• The Western Escarpment of the Guadalupes rises above the white gypsum sands of the desert floor.

    Guadalupe Mountains

    National Park Texas

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  • Partial park closures from flood damage.

    Most trails and roads in the park have reopened. Current closures include the Frijole Foothills Loop, McKittrick Ridge, the northern El Capitan Trail section leading to Williams Ranch, and the Salt Basin Dunes Road. Call 915-828-3251 for info.

Guadalupe Mountains smoking restrictions 2013

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Date: May 8, 2013
Contact: Karl Pierce, 915-828-3251 ext 2300

Guadalupe Mountains National Park Restricts Smoking Due to Fire Hazard


(Pine Springs, TX) Guadalupe Mountains National Park Superintendent Dennis A. Vásquez announced that the park will restrict smoking beginning Sunday, May 12, 2013, as a precautionary measure, in light of the park's HIGH fire danger rating, which has been caused by continuing high temperatures, low relative humidity, very dry vegetation and high winds. 

The following restrictions will apply: 
  • If you smoke, do so only inside vehicles or on hard, paved surfaces at least 30 feet from any vegetation, and dispose of butts in your vehicle ashtray or in receptacles only. 
  • Open flames, campfires, or charcoal or wood barbecues are never allowed within the park. 
  • Don't park vehicles on dry grass. 
  • Be aware of your surroundings at all times. Remember, fires can start easily and spread quickly. 
Vásquez stated "we have already experienced several red flag warnings and fire weather watches in the park this Spring, and forecasts are for continued drought conditions. Because of extreme fire danger, continuous days of red flag conditions, reduced availability of firefighting resources, and rapid rates of fire spread, we are taking this measure to ensure the safety of park visitors and staff, and to protect park resources and structures." Vásquez emphasized, however, "Guadalupe Mountains National Park remains open and we hope that visitors will continue to recreate and enjoy the park. We are continuing to monitor conditions and will re-evaluate these restrictions should conditions change and significantly decrease fire danger."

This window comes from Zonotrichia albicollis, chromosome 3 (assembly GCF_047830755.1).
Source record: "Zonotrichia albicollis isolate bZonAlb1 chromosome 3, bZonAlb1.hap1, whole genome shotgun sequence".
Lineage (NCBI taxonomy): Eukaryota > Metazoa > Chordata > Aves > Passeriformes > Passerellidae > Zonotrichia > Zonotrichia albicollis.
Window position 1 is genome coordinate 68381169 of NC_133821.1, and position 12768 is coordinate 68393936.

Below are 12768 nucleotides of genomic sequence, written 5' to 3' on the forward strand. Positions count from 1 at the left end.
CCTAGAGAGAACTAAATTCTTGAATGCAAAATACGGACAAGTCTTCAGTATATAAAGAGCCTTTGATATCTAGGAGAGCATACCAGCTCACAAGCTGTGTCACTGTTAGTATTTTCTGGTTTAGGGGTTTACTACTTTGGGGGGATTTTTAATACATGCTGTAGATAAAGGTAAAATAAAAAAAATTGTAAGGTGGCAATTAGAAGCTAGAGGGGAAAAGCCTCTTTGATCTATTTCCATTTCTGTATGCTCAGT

For fire safety tips or more information on fire restrictions across Texas, visit http://txforestservice.tamu.edu/, http://ticc.tamu.edu/ or the Texas Interagency Coordination Center at (936) 875-4786. For information on fire restrictions across New Mexico, visit www.NMFireInfo.com, http://InciWeb.org/ or call the Interagency Restriction and Closure Hotline at (877) 864-6985. 

Plan before you come! Check the park's website (www.nps.gov/GUMO/) or Facebook page (www.facebook.com/Guadalupe.Mountains/), or call the Pine Springs Visitor Center at (915) 828-3251 x2124 for park information, including park conditions, closures or restrictions, weather, safety and program information, may be found on Motorists travelling past the park on U.S. Highway 62/180 may tune in to the park's Traveller Information System (TIS) radio broadcast, at 1560 AM, for up-to-date park information. 

Free interpretive programs and guided hikes may be found on the Meetup page at www.meetup.com/Guadalupe-Mountains-National-Park-Meetup-Group/, on the park website or by calling the Pine Springs Visitor Center. The Pine Springs Visitor Center is open daily (except for Christmas) from 8:00 AM until 4:30 PM. Be sure to stop by and ask about the park's Junior Ranger, Senior Ranger, Junior Paleontologist, Wilderness Explorer Junior Ranger, Girl Scout Ranger or Boy Scout Ranger programs, or pick up a map, site bulletins, brochures, post cards, books or DVDs about Guadalupe Mountains National Park. Make sure to ask the staff how you can receive a 20% discount at the bookstore. The McKittrick Canyon, Frijole Ranch House, Dog Canyon and Salt Basin Dunes (Dell City, TX) Visitor Contact Stations are open intermittently. Please call the Pine Springs Visitor Center at (915) 828-3251 x2124 to find out whether they are open. For Dog Canyon, call the Dog Canyon Visitor Contact Station/Ranger Station at (575) 981-2418.

Did You Know?

Desert coyotes are fairly common in the park

Desert coyotes feed on delicacies such as crickets, quail, cactus fruits, rodents, and carrion. Weighing half as much as coyotes elsewhere, they have shorter, thinner, and paler fur which not only blends with the barren landscape, but also helps dissipate heat.